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Officers' and Community Members' Evaluations of Police-Civilian Interactions

NCJ Number
Date Published
110 pages

This study gathers and analyzes officers’ and community members’ evaluations of police-civilian interactions.


The purpose of this research was to determine whether civilian characteristics such as race, gender, and age influence officers' and community members' evaluations of police-civilian encounters along dimensions of resistance, disrespect, and the appropriate use of force. It also examines whether perceptions of resistance and disrespect mediate the relationship between civilian characteristics and police use of force. Overall, this study provides the beginning of a much-needed line of research investigating the role of civilian characteristics on perceptions of resistance and disrespect and judgments about use of force. The findings produced here suggest that officers make decisions about the appropriate amount and necessity of force in different ways as a function of varying characteristics such as race, gender, and age, and that the intersection of those different identities has the potential to produce adverse outcomes during police-civilian encounters. The implications of these findings include the need to evaluate current use-of-force training and policies in place within police agencies. Research suggests that civilian characteristics such as race, gender, and age may influence use of force decisions by police. our-hundred thirty police officers and 571 community members participated in this study.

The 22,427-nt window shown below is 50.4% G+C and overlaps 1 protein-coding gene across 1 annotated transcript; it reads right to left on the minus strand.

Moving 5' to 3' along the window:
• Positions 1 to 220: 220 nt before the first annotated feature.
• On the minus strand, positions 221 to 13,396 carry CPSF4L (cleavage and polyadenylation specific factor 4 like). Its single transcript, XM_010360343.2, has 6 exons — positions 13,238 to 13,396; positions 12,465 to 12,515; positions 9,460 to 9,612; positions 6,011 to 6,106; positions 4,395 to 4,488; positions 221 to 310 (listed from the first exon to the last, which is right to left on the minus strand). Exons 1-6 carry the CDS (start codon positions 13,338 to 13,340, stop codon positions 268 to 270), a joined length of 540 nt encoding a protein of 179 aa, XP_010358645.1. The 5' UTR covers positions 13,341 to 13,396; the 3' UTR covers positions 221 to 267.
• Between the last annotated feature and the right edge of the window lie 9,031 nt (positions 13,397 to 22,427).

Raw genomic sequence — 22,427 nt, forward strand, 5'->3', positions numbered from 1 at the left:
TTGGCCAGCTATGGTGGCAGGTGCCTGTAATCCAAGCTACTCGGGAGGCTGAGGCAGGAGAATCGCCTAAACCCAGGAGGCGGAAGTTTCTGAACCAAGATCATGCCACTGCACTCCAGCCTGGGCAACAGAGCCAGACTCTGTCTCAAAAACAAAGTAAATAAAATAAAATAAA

Date Published: January 1, 2019